24 hours of Wellington's beauty

24 hours of 'special' sides of Wellington

Last updated 13:59 20/06/2014

24 hours of Wellington

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Capital Life

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When student Zoe Robinson and her friends got bored with movies and bowling at weekends, they started taking random trips around Wellington to find the capital's most beguiling spots.

"I was inspired by spontaneous weekend drives my friends and I would take around Wellington to beautiful spots that we never knew existed beforehand. I wanted to encapsulate the beauty of the Wellington region and the places we rarely have time to stop by and appreciate."

Those fanciful outings blossomed into an epic photographic project for Robinson, originally from Masterton, who began taking thousands of photos after being blown away by the beauty of Makara's rugged coastline - on a day when she hadn't brought her camera.

That oversight sparked 24 Hours of Wellington - a short time-lapse film about the city and its surroundings, which was created over three months using three DSLR cameras and more than 15,000 photos.

Robinson, 20, has been studying in Wellington for three years and is about to graduate with a bachelor's in creative technologies from WelTec.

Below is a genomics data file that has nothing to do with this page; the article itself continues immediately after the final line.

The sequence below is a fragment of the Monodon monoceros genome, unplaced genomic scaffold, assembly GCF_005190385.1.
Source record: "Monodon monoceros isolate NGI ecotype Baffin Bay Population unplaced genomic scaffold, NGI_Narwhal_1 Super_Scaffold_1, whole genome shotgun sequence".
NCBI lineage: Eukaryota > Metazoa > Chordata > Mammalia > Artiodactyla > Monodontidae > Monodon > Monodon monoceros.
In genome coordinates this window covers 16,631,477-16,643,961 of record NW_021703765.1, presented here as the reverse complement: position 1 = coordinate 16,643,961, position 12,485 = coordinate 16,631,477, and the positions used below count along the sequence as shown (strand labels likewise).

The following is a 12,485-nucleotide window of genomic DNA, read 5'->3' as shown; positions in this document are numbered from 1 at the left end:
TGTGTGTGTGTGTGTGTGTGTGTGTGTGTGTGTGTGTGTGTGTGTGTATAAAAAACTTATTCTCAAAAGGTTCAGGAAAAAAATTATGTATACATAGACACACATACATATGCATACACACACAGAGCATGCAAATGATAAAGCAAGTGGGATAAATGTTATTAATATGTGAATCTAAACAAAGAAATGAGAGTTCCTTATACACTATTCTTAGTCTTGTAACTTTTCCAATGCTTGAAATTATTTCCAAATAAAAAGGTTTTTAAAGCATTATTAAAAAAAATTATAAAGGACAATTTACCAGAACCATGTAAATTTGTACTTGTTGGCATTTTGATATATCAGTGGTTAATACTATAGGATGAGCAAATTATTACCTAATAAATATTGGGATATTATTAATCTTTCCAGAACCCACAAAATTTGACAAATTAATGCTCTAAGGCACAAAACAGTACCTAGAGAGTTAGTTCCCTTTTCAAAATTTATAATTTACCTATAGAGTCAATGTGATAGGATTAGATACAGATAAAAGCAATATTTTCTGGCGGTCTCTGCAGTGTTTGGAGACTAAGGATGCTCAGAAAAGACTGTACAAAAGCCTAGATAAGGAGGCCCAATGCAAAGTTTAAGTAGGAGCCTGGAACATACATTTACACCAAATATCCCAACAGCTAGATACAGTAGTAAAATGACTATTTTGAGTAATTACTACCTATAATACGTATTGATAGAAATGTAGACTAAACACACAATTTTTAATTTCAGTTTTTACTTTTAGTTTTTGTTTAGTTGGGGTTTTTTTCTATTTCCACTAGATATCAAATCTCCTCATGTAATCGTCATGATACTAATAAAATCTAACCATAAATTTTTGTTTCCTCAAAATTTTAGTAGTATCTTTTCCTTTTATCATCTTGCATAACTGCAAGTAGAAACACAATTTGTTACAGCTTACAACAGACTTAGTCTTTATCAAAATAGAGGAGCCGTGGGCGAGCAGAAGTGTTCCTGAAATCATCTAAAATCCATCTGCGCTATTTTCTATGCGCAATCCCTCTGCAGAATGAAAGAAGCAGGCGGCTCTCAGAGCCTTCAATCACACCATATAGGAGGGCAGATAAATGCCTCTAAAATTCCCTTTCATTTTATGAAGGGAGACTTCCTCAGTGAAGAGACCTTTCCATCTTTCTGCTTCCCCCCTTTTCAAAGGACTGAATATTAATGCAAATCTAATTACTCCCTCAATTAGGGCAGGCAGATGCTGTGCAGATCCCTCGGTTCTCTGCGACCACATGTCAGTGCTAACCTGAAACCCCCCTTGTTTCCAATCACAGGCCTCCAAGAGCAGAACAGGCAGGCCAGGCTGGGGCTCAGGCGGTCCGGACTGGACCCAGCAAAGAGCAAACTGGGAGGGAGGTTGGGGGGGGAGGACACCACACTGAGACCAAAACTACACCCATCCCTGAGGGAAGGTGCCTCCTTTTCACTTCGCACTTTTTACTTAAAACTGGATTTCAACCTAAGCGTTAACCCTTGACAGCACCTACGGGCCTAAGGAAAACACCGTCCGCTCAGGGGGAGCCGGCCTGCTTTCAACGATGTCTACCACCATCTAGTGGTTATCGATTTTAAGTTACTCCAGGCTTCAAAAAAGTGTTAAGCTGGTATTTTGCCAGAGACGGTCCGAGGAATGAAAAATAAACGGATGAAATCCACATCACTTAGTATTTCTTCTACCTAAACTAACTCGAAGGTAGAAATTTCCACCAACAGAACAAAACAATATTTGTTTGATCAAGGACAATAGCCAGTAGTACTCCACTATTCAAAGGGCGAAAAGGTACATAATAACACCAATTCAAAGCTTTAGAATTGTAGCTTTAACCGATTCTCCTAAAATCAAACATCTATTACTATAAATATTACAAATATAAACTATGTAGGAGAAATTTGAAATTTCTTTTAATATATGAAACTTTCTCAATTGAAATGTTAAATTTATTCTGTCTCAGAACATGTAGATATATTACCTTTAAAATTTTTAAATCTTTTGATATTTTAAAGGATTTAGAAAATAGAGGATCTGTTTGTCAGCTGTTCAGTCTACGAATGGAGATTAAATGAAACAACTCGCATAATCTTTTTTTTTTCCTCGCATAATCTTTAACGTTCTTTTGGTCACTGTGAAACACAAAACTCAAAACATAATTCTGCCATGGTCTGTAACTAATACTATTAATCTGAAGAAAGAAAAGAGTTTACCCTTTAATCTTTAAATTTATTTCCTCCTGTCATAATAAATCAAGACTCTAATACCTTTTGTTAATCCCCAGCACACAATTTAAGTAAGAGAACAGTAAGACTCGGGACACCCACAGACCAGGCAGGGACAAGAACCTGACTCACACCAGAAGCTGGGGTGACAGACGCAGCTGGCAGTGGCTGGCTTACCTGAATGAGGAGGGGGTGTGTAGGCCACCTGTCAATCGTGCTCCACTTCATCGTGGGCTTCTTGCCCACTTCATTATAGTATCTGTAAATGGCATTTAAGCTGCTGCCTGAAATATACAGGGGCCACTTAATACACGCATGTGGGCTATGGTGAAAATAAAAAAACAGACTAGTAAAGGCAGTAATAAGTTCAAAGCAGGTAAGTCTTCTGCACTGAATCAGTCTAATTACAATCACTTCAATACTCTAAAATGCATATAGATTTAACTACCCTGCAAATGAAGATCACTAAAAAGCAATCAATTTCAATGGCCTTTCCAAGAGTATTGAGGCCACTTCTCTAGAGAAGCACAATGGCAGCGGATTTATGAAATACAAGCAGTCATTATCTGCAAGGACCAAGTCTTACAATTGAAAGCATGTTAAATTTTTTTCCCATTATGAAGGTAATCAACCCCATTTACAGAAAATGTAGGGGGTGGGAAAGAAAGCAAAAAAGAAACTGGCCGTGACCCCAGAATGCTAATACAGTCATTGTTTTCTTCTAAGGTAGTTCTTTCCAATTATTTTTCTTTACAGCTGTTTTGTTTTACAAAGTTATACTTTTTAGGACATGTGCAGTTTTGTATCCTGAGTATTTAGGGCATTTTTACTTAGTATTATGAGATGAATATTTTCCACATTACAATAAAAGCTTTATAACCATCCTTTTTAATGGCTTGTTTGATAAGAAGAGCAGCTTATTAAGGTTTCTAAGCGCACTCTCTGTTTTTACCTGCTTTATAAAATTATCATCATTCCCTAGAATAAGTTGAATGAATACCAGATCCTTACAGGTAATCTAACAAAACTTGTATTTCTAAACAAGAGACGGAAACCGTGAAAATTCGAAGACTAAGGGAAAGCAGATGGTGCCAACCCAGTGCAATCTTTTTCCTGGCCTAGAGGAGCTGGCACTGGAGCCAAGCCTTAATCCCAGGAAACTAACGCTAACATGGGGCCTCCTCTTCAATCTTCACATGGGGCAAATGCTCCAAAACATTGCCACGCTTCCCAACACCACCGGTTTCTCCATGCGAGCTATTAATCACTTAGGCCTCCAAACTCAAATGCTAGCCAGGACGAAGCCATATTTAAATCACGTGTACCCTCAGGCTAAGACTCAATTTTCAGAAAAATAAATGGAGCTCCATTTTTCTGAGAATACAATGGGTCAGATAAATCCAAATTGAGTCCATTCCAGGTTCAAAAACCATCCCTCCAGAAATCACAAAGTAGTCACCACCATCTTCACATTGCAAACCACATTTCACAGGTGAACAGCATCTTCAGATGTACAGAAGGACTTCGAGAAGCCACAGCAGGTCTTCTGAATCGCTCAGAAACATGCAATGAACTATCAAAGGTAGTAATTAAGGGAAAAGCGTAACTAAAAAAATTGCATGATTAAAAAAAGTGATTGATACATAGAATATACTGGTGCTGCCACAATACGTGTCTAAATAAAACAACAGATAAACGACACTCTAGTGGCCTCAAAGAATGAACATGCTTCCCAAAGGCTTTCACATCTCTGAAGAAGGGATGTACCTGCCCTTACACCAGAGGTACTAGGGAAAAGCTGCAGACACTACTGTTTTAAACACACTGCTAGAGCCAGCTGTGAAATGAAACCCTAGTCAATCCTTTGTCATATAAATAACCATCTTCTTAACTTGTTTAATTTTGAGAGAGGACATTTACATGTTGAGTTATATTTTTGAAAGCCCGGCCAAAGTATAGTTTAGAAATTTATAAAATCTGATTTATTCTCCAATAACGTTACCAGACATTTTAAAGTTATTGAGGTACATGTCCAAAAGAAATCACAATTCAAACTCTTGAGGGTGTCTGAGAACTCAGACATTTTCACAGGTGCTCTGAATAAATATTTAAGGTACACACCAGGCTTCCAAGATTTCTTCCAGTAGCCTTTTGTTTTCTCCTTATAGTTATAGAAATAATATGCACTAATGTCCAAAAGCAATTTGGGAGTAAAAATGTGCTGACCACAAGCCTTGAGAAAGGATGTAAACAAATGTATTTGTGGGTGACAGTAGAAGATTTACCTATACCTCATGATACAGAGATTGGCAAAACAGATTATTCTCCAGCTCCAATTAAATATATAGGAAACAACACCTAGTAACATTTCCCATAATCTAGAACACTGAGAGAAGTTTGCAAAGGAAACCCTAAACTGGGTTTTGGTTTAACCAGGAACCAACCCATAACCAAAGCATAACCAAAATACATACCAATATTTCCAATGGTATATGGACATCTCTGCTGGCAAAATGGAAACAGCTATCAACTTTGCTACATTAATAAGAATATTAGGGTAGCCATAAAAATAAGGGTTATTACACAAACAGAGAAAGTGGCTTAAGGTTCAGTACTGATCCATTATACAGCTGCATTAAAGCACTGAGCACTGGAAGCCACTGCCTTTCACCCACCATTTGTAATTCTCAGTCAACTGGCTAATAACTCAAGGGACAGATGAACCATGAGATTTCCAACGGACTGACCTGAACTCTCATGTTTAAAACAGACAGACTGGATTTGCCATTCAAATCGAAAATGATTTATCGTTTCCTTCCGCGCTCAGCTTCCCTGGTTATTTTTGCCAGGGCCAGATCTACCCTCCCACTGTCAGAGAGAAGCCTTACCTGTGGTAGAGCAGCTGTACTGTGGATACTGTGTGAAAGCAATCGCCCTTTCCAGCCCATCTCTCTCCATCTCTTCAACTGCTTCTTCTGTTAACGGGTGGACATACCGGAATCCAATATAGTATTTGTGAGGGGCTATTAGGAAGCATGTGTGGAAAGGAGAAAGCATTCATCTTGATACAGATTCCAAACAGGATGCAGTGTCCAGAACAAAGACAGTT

"I didn't even know Karori existed, but then on Sundays me and my friends just started to go for aimless drives and see where we ended up, and over this past summer it started to happen more and more."

During the film's Kilbirnie night sequence, balls of light appear to bounce off the airport's runway and then swiftly trace skywards. Kelburn's cable car also features, as do Devil's Gate at Red Rocks, and Makara.

Getting to Red Rocks, on Wellington's rugged south coast, can be tricky and many motorists have become stranded on the rocky beach. But Robinson, who is also a keen astro-photographer and shoots in the area because of its low light pollution at night, has a solution - she takes bits of cardboard to put under the tyres of her boyfriend's Honda Odyssey should it get stuck.

The video features urban and rural settings, but is focused mostly on Wellington's dramatic landscape, an environment she says those who live in it often unwittingly take for granted.

"Wellington is just so special. It's that feeling that foreigners have when they come here and they say how beautiful it is - and we forget that."

You can see 24 Hours of Wellington and the work of other graduates at WelTec's bachelor of creative technologies graduate exhibition, which opens tomorrow night at Art Space, 19 Tory St, from 5.30pm, and runs until next Friday.

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- The Dominion Post

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